Mainland China is actually where I sell less of these watches than anywhere else. On the other hand, our customers are particularly discerning in Hong Kong and Taiwan, as are the Chinese communities in London and the United States. What is special about us is that we take China seriously. When we began to be established there, watches reached us in terrible condition. These were models that had been hidden away by families. We restored them and that created an amazing buzz, heightened by the wind of openness and change. We have opened after-sales service centres in Shanghai and Beijing. We have also opened boutiques in ‘small’ cities with a million or so inhabitants. We currently have 25 points of sale, and we still haven’t really reached the interior of the country. I am confident about China, because we don’t treat it like a cash cow.

 

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The 4 pieces of the Métiers d'Art Fabuleux Ornements collection. © Vacheron Constantin

 

« In two years’ time, our movements will be 100% in-house manufactured »

How do you see your movements evolving?
In two years’ time, our movements will be 100% in-house manufactured, including a self-winding chronograph calibre. We have a joint development platform with Roger Dubuis. In the beginning, everyone told me we couldn’t do this, and yet the watch industry was built in just that way. It’s always been about shared developments, particularly in the Vallée de Joux. We put our teams together, each with its own style and its specifications. I needed a sports chronograph. At the end of the process, the products will not be identical. A maximum 30% of the parts will be the same. And our future hand-wound chronograph will be made in the Vallée. Next year, for Vacheron Constantin’s 260th anniversary, you will see a firework display of products entirely crafted in-house. And then 2016 will bring the 20th anniversary of the Overseas collection.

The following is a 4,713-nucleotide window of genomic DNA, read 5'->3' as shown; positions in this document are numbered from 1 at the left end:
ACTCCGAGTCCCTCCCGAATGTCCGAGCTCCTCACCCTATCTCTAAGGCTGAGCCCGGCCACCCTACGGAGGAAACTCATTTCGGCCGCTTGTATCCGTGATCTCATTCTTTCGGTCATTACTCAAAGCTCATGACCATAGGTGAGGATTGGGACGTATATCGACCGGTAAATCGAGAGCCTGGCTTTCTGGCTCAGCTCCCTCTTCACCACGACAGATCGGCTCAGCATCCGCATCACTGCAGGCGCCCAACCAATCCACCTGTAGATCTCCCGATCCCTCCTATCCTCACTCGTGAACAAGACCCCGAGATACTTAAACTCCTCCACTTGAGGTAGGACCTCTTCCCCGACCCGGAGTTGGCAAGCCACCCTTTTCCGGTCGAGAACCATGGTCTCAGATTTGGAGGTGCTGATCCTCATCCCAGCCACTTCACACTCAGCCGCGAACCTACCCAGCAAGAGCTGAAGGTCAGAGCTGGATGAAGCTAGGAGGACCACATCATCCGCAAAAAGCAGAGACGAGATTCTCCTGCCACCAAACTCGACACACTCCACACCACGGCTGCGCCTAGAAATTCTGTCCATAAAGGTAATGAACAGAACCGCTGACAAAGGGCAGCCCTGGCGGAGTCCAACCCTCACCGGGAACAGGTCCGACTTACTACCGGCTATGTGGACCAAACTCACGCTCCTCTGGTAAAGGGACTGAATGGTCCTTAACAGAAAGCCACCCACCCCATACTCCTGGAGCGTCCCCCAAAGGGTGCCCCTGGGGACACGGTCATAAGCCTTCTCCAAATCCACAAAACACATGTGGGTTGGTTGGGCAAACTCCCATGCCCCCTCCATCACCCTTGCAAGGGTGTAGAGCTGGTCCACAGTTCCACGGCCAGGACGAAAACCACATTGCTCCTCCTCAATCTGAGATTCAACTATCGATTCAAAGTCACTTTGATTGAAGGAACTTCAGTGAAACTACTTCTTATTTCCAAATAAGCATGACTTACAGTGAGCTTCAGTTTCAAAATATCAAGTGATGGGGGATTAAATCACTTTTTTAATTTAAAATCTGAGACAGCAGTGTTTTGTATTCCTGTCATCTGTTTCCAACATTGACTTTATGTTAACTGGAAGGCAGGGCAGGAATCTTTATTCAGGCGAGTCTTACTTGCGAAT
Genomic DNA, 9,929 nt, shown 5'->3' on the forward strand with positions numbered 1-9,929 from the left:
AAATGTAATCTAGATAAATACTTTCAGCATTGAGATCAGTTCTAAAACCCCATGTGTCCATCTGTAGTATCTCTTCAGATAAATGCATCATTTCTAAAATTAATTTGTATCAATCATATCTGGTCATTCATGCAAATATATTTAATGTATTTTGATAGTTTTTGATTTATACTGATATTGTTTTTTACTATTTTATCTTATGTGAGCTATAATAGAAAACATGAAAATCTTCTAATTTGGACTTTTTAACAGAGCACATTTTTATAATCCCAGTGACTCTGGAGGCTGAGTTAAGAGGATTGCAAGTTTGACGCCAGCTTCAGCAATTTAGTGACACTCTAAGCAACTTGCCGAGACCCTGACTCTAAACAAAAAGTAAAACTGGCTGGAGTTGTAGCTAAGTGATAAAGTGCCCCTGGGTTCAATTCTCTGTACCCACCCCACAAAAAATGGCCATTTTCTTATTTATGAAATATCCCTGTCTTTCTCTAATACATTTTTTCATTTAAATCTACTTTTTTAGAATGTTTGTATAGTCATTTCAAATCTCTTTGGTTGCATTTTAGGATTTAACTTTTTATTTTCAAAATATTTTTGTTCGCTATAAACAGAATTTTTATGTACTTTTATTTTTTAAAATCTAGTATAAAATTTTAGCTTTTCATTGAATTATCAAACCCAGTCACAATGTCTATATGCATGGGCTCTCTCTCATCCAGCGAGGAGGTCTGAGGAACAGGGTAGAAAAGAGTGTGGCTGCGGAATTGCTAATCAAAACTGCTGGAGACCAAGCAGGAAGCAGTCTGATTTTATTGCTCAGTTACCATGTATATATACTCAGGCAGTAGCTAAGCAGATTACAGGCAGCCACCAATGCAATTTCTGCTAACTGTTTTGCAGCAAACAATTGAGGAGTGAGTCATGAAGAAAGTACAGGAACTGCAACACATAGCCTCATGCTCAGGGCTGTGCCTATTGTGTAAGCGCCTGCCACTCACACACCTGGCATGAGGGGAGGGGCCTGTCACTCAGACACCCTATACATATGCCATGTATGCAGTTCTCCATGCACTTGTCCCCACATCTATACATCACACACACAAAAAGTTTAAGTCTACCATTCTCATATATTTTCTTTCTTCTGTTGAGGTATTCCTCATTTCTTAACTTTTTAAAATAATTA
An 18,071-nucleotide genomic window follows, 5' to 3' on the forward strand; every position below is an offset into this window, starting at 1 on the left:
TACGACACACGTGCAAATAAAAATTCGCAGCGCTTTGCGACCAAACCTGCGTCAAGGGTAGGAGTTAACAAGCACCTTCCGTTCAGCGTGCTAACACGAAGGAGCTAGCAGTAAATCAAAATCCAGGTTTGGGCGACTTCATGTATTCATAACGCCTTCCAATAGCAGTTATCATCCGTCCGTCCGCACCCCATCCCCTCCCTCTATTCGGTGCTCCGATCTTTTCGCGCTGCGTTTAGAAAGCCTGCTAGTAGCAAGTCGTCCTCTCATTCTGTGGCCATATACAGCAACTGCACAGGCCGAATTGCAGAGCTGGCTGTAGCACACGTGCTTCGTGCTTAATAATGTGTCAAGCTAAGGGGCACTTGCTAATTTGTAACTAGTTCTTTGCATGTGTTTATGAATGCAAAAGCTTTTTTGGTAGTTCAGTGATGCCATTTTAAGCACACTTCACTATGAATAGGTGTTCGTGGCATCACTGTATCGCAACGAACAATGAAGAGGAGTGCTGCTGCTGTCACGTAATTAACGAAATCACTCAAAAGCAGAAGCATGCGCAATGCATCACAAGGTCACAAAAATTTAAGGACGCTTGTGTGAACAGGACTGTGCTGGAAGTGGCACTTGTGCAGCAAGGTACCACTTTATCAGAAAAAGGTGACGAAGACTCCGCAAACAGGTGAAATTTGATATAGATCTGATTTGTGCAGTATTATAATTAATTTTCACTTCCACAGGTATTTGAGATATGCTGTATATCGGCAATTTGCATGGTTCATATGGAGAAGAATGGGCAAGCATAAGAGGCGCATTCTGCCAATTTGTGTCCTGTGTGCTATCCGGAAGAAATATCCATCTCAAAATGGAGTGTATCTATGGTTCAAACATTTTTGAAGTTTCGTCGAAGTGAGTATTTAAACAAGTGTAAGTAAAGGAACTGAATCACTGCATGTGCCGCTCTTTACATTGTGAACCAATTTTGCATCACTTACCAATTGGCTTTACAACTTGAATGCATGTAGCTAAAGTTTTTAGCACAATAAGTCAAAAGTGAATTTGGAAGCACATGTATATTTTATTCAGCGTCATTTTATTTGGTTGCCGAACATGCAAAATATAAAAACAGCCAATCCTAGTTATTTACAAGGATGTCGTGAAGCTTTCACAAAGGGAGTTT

How is Vacheron doing on the American market?
That’s actually a pleasant surprise for us. For years, we had certain problems there in the past, because we didn't have the right organisation or the right products – as well as because Patek Philippe enjoyed complete dominance. That dominance is still there, but we are steadily earning market shares year by year. Our points of sale at New York and Rodeo Drive have raised our service level. There is an extremely refined clientele in Los Angeles, and that’s where I sell the greatest number of simple Patrimony models and dress watches in general. The United States has become our second market, ahead of Europe.

Can we talk figures?
We produce around 30,000 watches, and we have been hiring around 150 to 200 new staff annually for the past seven or eight years. Training an experienced watchmaker takes as long as for a doctor. But I don’t like the idea of focusing on quantities produced. We prefer to reckon more in terms of the number of hours of work involved.

How will your distribution evolve?
We have our developed our boutiques in the world’s great cities, and in places where the distribution was not structured by the retailers, such as Brazil. We have trimmed the network from 550 to 300 points of sale. We are not going to continue reducing that number but will instead be opening various points of sale, mainly with partners. I will not open in Milan or Rome without my local partner. We are not yet present in Japan, nor in Miami nor in Latin America, so there is plenty of scope for development, and who knows how the world is going to grow?